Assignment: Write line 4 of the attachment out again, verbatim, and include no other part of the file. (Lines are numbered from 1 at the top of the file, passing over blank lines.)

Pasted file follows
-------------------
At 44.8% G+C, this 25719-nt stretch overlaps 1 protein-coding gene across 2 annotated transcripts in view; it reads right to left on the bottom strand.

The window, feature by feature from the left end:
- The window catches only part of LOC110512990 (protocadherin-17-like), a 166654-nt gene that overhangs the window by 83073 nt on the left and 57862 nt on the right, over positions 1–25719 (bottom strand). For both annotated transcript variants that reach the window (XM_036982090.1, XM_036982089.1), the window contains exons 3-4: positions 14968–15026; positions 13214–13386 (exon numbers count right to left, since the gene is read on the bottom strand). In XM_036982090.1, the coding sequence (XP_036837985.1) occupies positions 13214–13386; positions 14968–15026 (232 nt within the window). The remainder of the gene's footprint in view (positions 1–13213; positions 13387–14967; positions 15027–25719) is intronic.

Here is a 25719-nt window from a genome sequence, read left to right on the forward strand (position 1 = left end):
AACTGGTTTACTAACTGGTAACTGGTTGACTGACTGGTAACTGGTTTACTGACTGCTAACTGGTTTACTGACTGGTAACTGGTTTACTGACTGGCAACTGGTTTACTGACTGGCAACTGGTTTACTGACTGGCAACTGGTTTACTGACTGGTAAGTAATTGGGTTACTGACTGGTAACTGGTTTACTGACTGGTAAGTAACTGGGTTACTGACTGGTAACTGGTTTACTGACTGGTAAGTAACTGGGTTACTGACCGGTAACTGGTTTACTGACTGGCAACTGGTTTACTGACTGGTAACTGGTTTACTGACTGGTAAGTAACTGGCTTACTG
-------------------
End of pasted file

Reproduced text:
Here is a 25719-nt window from a genome sequence, read left to right on the forward strand (position 1 = left end):